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In Geometric Topology - Localization, Periodicity, and Galois Symmetry by Dennis Sullivan, we can read that there is a decomposition $$B\mathrm{SL}(\mathbb S_{(p)})\times K((\mathbf Z_{(p)})^\times)\xrightarrow{\simeq}B\mathrm{GL}(\mathbb S_{(p)})$$ induced by fiberwise join of associated bundles. I can guess that this decomposition is not $E_\infty$, for example for $p=2$, the first Stieffel Whitney class coming from $BO$ does not vanish under the application of Dyer Lashof operations.

We can find useful information about the action of the Dyer Lashof algebra by using the fact that $B\mathrm{SL}(\mathbb S_{(p)})\to B\mathrm{GL}(\mathbb S_{(p)})$ is an $E_\infty$-map and the (highy nontrivial) fact that $B\mathrm{SL}(\mathbb S_{(p)})$ is the $p$-localisation of $B\mathrm{SL}(\mathbb S)=BSF$, the homology of which is very well-known.

Is there any reference on the Dyer Lashof action on $H_1(B\mathrm{GL}(\mathbb S_{(p)}))=(\mathbf Z_{(p)})^\times$ ? Note that I am actually mostly interested in the case of $p$-completed spherical bundles, where all of the above discussion works but with $(p)$ replaced by $p$.

Probably, the case $p=2$ might be a bit different from the others... I could not work this calculation out myself.

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  • $\begingroup$ Do you mean $E_∞$-space structure? Since $BGL(\mathbb{S}_{(p)})$ is connected I don't see how it can be an $E_∞$-ring space.. $\endgroup$ Nov 18, 2020 at 16:02
  • $\begingroup$ Indeed, I modified the title thanks $\endgroup$
    – elidiot
    Nov 18, 2020 at 16:30

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$\newcommand{\QQ}{\widetilde{Q}}$ We can do the following computation at p=2 to figure out Dyer-Lashof operations in $GL_1(\Bbb S_{(2)})$. When we pass to the classifying space, decomposables under the circle product $\circ$ become zero; I don't know this decomposition well enough to do it here.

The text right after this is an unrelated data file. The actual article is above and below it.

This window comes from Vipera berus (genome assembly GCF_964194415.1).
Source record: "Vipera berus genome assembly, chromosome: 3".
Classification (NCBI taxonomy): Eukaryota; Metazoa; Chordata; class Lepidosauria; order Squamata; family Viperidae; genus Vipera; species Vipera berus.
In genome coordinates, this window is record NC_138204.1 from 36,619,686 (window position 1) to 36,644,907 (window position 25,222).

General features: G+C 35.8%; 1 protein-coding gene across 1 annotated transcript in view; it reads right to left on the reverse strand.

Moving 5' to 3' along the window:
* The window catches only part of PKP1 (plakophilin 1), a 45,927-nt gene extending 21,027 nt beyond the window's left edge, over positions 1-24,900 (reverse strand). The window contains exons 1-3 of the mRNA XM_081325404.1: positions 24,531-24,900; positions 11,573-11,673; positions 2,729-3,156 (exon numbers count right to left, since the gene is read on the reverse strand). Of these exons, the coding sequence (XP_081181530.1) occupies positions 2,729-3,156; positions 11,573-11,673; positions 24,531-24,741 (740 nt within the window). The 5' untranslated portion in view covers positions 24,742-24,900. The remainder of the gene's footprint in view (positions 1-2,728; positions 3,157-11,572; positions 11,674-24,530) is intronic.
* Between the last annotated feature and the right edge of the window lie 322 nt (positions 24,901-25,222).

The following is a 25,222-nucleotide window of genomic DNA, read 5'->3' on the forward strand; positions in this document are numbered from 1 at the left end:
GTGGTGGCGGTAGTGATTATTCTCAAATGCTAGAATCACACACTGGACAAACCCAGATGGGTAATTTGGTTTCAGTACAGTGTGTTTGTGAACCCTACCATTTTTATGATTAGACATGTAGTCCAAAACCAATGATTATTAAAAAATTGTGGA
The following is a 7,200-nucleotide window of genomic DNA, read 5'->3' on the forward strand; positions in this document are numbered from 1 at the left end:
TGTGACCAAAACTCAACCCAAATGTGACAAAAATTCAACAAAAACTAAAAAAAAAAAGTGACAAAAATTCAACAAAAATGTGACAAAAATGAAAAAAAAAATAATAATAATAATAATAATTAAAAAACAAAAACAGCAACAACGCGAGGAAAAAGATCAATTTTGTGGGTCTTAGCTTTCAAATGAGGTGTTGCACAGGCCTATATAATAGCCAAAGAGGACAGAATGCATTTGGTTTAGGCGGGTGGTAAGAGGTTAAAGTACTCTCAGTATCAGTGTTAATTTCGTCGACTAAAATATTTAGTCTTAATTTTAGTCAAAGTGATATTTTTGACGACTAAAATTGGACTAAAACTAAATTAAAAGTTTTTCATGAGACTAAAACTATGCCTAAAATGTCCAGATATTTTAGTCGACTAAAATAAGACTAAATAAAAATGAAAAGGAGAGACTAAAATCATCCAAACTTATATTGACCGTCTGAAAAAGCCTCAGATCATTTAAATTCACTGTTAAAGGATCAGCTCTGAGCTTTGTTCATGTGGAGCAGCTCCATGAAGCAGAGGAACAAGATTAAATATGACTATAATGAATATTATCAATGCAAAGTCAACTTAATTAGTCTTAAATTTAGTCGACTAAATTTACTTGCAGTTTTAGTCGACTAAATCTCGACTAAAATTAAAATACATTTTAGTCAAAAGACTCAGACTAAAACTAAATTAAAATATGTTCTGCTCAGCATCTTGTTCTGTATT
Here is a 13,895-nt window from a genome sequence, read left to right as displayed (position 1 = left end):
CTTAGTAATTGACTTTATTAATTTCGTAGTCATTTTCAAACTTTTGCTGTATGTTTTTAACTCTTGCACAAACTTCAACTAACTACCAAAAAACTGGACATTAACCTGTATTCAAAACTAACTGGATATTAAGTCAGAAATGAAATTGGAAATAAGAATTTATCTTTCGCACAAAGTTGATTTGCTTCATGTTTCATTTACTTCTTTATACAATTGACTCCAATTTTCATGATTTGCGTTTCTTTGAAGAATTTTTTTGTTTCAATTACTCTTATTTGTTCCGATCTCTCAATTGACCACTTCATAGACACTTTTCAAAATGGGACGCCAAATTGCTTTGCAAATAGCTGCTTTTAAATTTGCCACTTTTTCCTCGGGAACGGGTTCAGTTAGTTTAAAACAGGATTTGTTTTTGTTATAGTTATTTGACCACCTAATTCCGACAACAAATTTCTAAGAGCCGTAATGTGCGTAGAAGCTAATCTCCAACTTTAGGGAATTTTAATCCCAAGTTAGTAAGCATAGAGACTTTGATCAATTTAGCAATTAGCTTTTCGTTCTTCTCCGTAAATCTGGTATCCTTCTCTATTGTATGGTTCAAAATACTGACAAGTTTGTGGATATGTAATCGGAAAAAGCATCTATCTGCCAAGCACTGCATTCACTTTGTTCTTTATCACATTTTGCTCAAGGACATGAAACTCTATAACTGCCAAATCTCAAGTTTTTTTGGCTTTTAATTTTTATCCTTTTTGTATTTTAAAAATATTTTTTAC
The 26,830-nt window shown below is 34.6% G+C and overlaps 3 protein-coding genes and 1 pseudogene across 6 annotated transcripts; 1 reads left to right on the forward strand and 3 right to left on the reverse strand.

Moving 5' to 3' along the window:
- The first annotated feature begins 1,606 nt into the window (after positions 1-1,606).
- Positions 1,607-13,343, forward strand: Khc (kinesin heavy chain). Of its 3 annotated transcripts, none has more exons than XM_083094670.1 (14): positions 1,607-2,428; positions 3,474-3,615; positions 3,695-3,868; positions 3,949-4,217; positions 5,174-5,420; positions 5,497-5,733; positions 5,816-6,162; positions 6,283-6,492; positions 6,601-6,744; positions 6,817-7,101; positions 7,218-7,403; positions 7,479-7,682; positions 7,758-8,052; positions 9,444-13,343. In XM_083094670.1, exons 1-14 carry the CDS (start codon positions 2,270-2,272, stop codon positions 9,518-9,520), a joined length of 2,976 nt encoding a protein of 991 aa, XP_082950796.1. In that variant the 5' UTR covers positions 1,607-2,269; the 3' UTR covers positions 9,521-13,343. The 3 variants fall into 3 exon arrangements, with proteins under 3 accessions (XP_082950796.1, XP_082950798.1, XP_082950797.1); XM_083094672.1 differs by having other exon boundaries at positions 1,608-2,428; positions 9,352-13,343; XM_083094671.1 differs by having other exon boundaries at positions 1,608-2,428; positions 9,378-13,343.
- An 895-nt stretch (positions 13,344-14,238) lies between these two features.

I'm going to write $\cdot$ / multiplication for the additive Pontrjagin product, $Q^n$ for the additive Dyer-Lashof operations, and $\QQ^n$ for the multiplicative ones, within the homology of the infinite loop space $\Omega^\infty \Bbb S_{(2)}$. I do not remember the odd-primary ones well enough. By restricting to unit components, this will give us the operations on $GL_1(\Bbb S_{(2)})$.

I'm also going to write $Q$ for $\sum Q^n$ and $\QQ$ for $\sum \QQ^n$ as formal series. The Cartan formula says $Q(x y) = Q(x) Q(y)$ and the mixed Cartan formula says, at least for representatives of elements in $\pi_0$ in degree zero, that $\QQ([a+b]) = \QQ[a] Q[ab] \QQ[b]$.

Because $[0]$ is the additive unit, $Q[0] = \QQ[0] = [0]$; because $[1]$ is the multiplicative unit, $\QQ[1] = [1]$.

The mixed Cartan formula then says $$\QQ[n+1] = \QQ[n] Q[n] \QQ[1] = \QQ[n] Q[1]^{n} [1].$$ Applying this inductively, we find that $\QQ[n] = [n]Q[1]^{\binom{n}{2}}$ for natural numbers $n$ (and in reverse, for all integers). Moreover, I believe that the standard relations can be used to show that this formula respects multiplication, and so it extends to be a valid formula for $\QQ[n]$ for all $n \in \Bbb Z_{(2)}$.

You can use this, for example, to show that $\QQ^1[-1]$ is essentially the same as $Q^1[1]$ in the classifying space, but $\QQ^2[-1]$ vanishes because it basically becomes decomposable under the multiplicative Pontrjagin product.

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  • $\begingroup$ Thank you for your answer. I will need some time to figure out if this enables me to make my calculation, and then I will accept the answer :) $\endgroup$
    – elidiot
    Nov 24, 2020 at 14:36
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    $\begingroup$ @elidiot You shouldn't feel obligated to accept the answer. I hope somebody else might be able to properly address what the indecomposables look like under the multiplicative Pontrjagin product. $\endgroup$ Nov 24, 2020 at 15:21

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